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Friday, July 29, 2011

Broccoli and Cheese Frittata, Fresh Blueberry Pancakes, Linguica and Potatoes

Don't be afraid! Frittata is just another word for a big omelet. It's the perfect way to make eggs when you have to serve a lot of people; especially on an occasion like this one. There are many ways to make this dish and if you don't like broccoli, feel free to substitute items you and your family may like better (i.e. tomatoes, bacon, mushrooms, peppers, etc). In any frittata recipe however, you cannot use a non-stick frying pan (due the fact that it will go in the oven). When it's done, the eggs are fluffy and you can either scoop them out with a spoon or cut them like you would a pie or cake in wedges; it's completely up to you. I also like to cut down on the cholesterol which is why I use eggs and egg whites, but you can use all whole eggs if you prefer. 

Broccoli and Cheese Frittata (Serves 6)
4 Large Eggs, whisked
4 Egg Whites
1 Cup Broccoli Florets;  cooked and chopped
3 Slices American Cheese, cut in pieces
Kosher Salt and Crushed Black Pepper, to taste

Preheat oven to 350°F. In a large, stainless steel frying pan, generously spray bottom and sides with cooking spray.  Add eggs, egg whites, broccoli, and cheese. Using a spatula, draw the egg mixture away from the sides towards the middle until it is almost set but slightly runny in the center, about 4 minutes. Place the entire pan in the oven and cook through approximately 10-15 minutes or until all liquid has been evaporated and the mixture has 'puffed up'.
*Tip: Remove pan from the oven using a potholder, as the handle will be hot.

This next recipe came from my Canadian heritage. My Great, Great, Great Grandmother was an Iroquois Indian and married an English Soldier while stationed in Canada. After several generations of residing in Canada, my Great Grandmother lived on a farm that produced syrup and created this recipe. It's light, almost like a crepe, but thicker like a pancake. I've also substituted the all-purpose flour for wheat flour and 2% milk for the whole milk if you're looking for a healthier variation. 

Fresh Blueberry Pancakes (Serves 8)
2 Cups All-Purpose Flour
2 Tbsp. Baking Powder

1 tsp. Salt
3 Tbsp. Sugar
2 Eggs
2 Cups Milk
1/3 Cup Canola Oil
1 tsp. Vanilla
½ Cup Fresh Blueberries

Mix the first 8 ingredients together in a bowl until smooth. Gently fold in the blueberries. Heat your frying pan or griddle on medium heat. When you sprinkle a few flecks of water on your pan and the water 'dances' or jumps off the pan, then you know the pan is hot enough to cook on.  Spray the pan with cooking spray (or you can use butter) and pour about 1/4 cup of the batter onto the pan. Cook for approximately 2 minutes or until the pancake starts to bubble on the top and around the edges. Flip the pancake and cook the other side until it is golden and remove.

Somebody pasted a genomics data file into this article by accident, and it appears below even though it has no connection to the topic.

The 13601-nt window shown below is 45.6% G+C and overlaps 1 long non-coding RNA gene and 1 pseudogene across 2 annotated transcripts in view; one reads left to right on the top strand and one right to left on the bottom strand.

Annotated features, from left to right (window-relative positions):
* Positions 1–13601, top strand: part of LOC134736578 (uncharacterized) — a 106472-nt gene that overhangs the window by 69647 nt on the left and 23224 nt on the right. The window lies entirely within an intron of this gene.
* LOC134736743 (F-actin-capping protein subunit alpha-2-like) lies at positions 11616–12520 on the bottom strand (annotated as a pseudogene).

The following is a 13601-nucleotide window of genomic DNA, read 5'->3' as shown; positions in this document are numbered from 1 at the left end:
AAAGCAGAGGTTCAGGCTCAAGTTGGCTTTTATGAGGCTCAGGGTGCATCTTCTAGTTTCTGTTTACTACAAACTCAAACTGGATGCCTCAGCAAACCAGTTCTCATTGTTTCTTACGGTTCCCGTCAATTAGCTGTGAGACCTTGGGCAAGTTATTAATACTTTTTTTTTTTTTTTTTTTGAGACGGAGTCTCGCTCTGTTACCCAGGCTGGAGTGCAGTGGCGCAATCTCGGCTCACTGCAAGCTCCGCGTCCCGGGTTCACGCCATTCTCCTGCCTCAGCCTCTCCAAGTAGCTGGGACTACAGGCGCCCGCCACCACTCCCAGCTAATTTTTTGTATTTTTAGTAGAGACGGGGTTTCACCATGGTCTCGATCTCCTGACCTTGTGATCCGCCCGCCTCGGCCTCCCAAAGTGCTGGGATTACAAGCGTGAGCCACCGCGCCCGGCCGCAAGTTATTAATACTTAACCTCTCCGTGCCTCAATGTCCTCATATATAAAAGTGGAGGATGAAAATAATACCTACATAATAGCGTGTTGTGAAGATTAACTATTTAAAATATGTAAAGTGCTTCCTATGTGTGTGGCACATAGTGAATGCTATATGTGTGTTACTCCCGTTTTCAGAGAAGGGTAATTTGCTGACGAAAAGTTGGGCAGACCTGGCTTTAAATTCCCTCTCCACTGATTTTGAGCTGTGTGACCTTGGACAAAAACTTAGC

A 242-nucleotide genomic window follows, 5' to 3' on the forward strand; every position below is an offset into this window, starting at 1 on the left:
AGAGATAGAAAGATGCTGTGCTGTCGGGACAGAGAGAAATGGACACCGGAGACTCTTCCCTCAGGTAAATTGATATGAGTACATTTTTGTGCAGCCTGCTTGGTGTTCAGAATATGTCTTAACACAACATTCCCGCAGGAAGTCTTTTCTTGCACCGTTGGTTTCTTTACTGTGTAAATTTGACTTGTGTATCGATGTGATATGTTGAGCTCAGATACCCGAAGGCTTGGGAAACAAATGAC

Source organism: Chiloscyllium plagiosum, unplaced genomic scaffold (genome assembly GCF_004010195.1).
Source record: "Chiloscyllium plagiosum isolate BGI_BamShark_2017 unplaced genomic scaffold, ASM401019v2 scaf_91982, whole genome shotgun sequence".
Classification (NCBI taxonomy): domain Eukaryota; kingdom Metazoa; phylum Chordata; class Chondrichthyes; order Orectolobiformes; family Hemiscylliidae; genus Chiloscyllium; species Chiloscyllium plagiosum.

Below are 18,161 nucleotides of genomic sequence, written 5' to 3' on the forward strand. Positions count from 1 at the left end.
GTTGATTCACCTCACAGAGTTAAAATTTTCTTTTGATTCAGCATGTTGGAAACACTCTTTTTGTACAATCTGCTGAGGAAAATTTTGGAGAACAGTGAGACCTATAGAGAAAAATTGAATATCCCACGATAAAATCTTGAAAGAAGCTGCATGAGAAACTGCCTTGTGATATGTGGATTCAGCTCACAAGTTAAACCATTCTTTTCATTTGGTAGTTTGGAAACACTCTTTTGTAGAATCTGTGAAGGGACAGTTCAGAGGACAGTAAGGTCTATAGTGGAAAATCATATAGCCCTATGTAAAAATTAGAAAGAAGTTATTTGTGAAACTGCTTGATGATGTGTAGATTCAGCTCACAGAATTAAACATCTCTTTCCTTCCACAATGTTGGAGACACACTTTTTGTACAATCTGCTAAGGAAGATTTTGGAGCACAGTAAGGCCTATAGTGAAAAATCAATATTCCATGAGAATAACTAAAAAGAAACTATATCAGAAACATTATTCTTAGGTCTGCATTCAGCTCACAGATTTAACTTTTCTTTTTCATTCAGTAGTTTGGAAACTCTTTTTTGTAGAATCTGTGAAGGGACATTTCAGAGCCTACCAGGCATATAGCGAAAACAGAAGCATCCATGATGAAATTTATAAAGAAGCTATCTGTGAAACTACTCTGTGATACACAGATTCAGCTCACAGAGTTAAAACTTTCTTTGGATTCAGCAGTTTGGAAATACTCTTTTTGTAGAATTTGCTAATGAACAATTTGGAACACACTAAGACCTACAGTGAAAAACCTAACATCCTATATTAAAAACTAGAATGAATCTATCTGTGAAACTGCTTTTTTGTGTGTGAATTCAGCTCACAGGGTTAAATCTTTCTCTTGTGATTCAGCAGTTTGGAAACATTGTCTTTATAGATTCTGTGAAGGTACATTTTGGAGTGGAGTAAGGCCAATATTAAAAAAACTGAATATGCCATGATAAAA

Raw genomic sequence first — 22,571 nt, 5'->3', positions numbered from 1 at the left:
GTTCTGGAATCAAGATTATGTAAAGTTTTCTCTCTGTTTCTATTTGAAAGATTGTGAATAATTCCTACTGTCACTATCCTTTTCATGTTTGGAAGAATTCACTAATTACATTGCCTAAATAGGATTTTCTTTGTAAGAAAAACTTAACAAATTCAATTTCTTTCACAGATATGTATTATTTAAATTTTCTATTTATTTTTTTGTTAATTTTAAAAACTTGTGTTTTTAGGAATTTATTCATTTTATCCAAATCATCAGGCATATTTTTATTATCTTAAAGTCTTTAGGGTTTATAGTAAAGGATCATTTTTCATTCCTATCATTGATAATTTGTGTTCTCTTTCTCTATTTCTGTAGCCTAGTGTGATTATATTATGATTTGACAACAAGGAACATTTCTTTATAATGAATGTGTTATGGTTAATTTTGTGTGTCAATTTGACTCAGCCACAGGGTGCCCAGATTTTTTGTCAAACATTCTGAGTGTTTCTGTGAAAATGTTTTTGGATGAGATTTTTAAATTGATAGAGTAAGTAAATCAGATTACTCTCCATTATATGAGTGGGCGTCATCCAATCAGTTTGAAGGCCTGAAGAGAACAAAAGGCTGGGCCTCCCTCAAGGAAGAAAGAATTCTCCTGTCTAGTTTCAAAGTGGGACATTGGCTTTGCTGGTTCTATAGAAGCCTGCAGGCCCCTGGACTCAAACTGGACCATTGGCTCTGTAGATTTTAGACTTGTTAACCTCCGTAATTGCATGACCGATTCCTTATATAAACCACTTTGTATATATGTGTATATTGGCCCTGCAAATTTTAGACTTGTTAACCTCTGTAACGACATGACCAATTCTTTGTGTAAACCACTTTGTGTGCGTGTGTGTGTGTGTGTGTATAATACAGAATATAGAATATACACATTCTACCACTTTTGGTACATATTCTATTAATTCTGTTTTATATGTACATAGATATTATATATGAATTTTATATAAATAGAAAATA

*Tip: Heat your syrup in a pan or in the microwave in a microwave safe carafe or pitcher before pouring over your pancakes!

I had never cooked with Linguica until I met and married my husband, whose father happens to be Portuguese. Linguica is a form of Portuguese cured pork sausage, seasoned with garlic and paprika. When you're looking for a little 'heat' in your food, this will do the trick! However, it's a little difficult to find in the North Jersey area. The BEST Linguica we've found comes from Fall River, MA,  so when we head up there we always remember to bring a cooler to stock up on some to keep in the freezer. (When cooking with Linguica or Chorizo, which is the Spanish version, remember it is only partially cooked during the curing process, so you must cook it before eating it!)

Linguica and Potatoes (Serves 8)
3/4 lb. Linguica, remove casing and chop into 1/4" rounds
8 Russet Potatoes
1/2 Yellow Onion, chopped
1/4 Cup Canola Oil
Kosher Salt, to taste

First, cook your potatoes. This process can be done up to 2 days beforehand.  In a large pot, add potatoes, cover with water and bring to a boil. Reduce heat to medium and cook for approximately 15-20 minutes or until the potatoes are fork tender.(If the skins start to peel away from the potato, they are probably done.) Drain the hot water and add cold water to the pot to bring down the temperature of the cooked potatoes. You may need to do this 2-3 times. Once cooled enough that you can handle them, carefully peel away and discard the skin of the potatoes. Cut the potatoes into 1-2” chunks. 

In a large frying pan, add oil, linguica and onions over medium heat. Saute the until the onions start to become translucent and the linguica starts to get slightly browned. Add potatoes to the mixture and mix together. Cook for approximately 1/2 hour stirring occasionally until potatoes become slightly browned.
*Tip: If you prefer your potatoes a little more browned and well done, you may need to gradually add a little more oil.

Here is a slight twist on the regular Mimosa. I prefer pineapple juice to orange juice and this recipe gives a slight twist to the old favorite. I recommend making this recipe right before you're ready to serve it so that the bubbles don't dissipate. 

Island Mimosa (Serves 8)
3 Cups Chilled Champagne
1 Cup Pineapple Juice
1/2 Cup Cranberry Juice

In a pitcher, add champagne, pineapple and cranberry juices. Using a spoon, gently mix together. (You don't want to over mix and release all of the champagne bubbles). Serve in champagne flutes. 

*Tip:If you want your drink to be more frothy, blend the pineapple and cranberry juice with some ice in a blender before adding the champagne!

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